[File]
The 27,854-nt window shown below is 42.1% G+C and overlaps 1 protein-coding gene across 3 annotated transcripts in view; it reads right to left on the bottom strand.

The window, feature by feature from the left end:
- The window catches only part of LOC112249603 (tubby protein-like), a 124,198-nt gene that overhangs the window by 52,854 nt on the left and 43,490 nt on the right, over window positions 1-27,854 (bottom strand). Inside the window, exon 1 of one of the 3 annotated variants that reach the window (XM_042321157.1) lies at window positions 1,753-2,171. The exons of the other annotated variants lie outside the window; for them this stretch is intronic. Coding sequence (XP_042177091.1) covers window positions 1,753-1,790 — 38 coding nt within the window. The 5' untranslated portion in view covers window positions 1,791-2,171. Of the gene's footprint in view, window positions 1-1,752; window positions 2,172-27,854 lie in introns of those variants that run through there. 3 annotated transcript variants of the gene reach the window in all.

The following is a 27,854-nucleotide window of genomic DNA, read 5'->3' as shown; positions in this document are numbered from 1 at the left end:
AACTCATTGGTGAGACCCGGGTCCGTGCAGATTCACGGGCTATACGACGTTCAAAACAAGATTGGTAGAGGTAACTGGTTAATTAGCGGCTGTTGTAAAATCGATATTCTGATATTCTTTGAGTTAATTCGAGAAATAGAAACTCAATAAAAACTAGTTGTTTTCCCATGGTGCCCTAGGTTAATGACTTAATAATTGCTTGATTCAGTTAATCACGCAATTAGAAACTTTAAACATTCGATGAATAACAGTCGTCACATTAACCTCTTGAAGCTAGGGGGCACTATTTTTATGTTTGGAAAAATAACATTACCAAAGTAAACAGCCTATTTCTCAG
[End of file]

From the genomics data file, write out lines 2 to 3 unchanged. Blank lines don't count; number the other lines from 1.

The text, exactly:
The window, feature by feature from the left end:
- The window catches only part of LOC112249603 (tubby protein-like), a 124,198-nt gene that overhangs the window by 52,854 nt on the left and 43,490 nt on the right, over window positions 1-27,854 (bottom strand). Inside the window, exon 1 of one of the 3 annotated variants that reach the window (XM_042321157.1) lies at window positions 1,753-2,171. The exons of the other annotated variants lie outside the window; for them this stretch is intronic. Coding sequence (XP_042177091.1) covers window positions 1,753-1,790 — 38 coding nt within the window. The 5' untranslated portion in view covers window positions 1,791-2,171. Of the gene's footprint in view, window positions 1-1,752; window positions 2,172-27,854 lie in introns of those variants that run through there. 3 annotated transcript variants of the gene reach the window in all.